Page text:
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fractured shoulder nondisplaced untreated for weeks

Hello,
I fell onto ceramic tile on my outstretched arm and 6 weeks later finally got diagnosed by MRI for "non displaced greater tuberosity fracture" The problem is I have been using arm AND going to PT as if it werent broken. (yes I kept complaining of pain and got naprelan which didnt touch it).

My questions is, did anyone else not have a sling or treatment for that long a period and turn out ok? Im pretty sad about this- well very sad, but trying to remain positive.

thanks!
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replied February 24th, 2013
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anna7777,

Fortunately, you have had what is called a "trial of life". Which means that you have been doing what you have been doing but it did not affect the fracture at all.

After six weeks, you got the MRI, which showed that, yes the greater tuberosity was fractured, but it had not moved at all, it was nondisplaced.

So, there is no need to do anything different now, just because you now have a confirmed diagnosis, you are doing fine which what you are doing. What you were doing in PT did not hurt the fracture in any way.

If you feel better in a sling now, that would be okay, but after six weeks, the fracture should be well on its way to being united. And now, the important thing to do is get your range of motion and strength back.


The greater tuberosity is a bump on the head of the humerus, to which some muscles attach. Because of these muscle attachments and other soft tissues covering the bone, which this bump gets avulsed (pulled off by a muscle), these surrounding soft tissues will hold onto the fragment, so that it can not move very much. So, healing is just a matter of the body "glueing" the tuberosity back down. That usually takes about 6-8 weeks.

Patients with this injury do develop shoulder weakness, which takes a lot of work to regain.


But, since you have a nondisplaced fracture, it is just a matter of letting the fracture unite and then really charge on with PT. So, it sounds like you are on the right track.

Good luck. Wishing the best.
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replied February 24th, 2013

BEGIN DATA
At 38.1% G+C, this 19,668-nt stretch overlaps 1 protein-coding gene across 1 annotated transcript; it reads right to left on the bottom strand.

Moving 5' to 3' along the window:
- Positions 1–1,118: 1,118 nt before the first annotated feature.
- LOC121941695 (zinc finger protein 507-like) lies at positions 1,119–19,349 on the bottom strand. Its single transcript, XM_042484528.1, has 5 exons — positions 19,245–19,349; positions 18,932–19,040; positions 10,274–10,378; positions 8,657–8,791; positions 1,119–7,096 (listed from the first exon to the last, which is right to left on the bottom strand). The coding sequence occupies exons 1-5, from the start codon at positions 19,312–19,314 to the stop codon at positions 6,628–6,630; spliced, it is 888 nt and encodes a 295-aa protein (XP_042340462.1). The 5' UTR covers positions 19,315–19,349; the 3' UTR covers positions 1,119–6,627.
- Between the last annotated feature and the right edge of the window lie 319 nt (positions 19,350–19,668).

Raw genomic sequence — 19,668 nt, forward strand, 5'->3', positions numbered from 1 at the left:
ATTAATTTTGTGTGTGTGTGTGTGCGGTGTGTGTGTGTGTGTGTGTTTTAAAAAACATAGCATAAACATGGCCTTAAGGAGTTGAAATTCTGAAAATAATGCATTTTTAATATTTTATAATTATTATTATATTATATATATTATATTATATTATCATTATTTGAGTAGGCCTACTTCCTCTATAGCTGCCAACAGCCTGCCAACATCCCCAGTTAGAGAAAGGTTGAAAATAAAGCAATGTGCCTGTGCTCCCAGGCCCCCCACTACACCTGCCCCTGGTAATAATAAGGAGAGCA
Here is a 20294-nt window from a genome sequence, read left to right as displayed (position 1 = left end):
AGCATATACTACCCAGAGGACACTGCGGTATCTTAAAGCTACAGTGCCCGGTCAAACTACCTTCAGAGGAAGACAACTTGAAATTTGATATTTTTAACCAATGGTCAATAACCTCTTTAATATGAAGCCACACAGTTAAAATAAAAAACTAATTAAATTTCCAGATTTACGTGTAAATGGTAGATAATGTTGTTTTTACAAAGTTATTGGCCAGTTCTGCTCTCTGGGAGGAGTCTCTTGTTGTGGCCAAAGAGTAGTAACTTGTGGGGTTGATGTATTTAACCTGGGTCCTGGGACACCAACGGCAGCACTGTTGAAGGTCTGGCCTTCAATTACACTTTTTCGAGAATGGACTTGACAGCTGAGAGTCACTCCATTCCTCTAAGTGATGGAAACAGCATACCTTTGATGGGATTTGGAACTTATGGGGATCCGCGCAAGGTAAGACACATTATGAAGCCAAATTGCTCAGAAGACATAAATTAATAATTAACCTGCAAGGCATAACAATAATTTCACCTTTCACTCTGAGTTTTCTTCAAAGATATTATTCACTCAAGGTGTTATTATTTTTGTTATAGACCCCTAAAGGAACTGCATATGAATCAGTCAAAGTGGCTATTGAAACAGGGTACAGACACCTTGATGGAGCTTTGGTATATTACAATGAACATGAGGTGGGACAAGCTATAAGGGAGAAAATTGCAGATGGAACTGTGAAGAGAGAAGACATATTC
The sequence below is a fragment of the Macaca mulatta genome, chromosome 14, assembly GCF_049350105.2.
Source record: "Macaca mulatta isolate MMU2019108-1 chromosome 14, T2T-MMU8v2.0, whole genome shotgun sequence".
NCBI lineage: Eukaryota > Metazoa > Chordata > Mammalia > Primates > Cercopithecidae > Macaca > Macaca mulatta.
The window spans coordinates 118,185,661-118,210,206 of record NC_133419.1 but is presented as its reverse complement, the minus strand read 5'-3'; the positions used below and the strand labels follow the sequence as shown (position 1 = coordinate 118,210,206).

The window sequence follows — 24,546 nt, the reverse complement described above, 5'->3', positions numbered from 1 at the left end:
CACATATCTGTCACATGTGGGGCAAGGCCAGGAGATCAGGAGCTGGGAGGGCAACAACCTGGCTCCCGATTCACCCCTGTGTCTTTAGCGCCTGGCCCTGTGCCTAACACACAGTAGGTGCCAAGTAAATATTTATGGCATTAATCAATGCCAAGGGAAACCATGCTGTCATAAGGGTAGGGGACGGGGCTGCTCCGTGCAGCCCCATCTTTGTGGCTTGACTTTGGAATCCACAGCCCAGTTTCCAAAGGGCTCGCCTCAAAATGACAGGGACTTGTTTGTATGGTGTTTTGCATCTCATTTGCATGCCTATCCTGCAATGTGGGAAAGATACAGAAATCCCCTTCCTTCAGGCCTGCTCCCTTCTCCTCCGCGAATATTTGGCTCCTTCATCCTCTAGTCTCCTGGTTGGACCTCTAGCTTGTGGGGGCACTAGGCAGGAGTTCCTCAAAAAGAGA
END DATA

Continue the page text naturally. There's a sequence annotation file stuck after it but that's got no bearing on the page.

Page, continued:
Hey, that is really nice of you to reply. All my dr told me so far was to go out and find myself a sling (wha'?, what kind or how to support?) and keep my appt that is a week after the MRI. I had to call him for the report and only got to speak to the secretary. The drugstore sling makes my arm hurt more but the fact it still hurts and is visible on mri means its still broken. Do you think 2 more weeks might heal it and does immobilizing it at this point speed it up?
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replied February 25th, 2013
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anna7777,

The fracture line is going to be visible on MRI for a long time, even after the fracture is clinically "healed". So, the fact that it is visible is not surprising. It is difficult to see a tuberosity (greater or lesser) fracture on x-rays, especially when it is nondisplaced. Because the tuberosity is just a bump, when it is pulled off, and does not move, the fracture is not readily apparent. Thus, the need for the MRI to see if it is indeed fractured.

At this point, immobilization is a moot point. Again, the only reason to restrict motion is for patient comfort (fractures hurt) or to prevent displacement of the fracture fragment. Since you have gone this long and the fragment did not move, it is no longer necessary to protect it. There is enough "glue" in the fracture to hold the fragment in place. Thus, there is really no need to immobilize the shoulder now.


As to the sling, you have already found out that it is not really comfortable. Usually, for shoulder injuries, a shoulder immobilizer is used. This is an wide elastic band that goes around the chest and has a couple of smaller loops (which open and close with velcro) that go around the upper arm and the forearm (holding the upper arm to the chest and the forearm to the belly). But, again, you probably do not need a lot of immobilization at this point.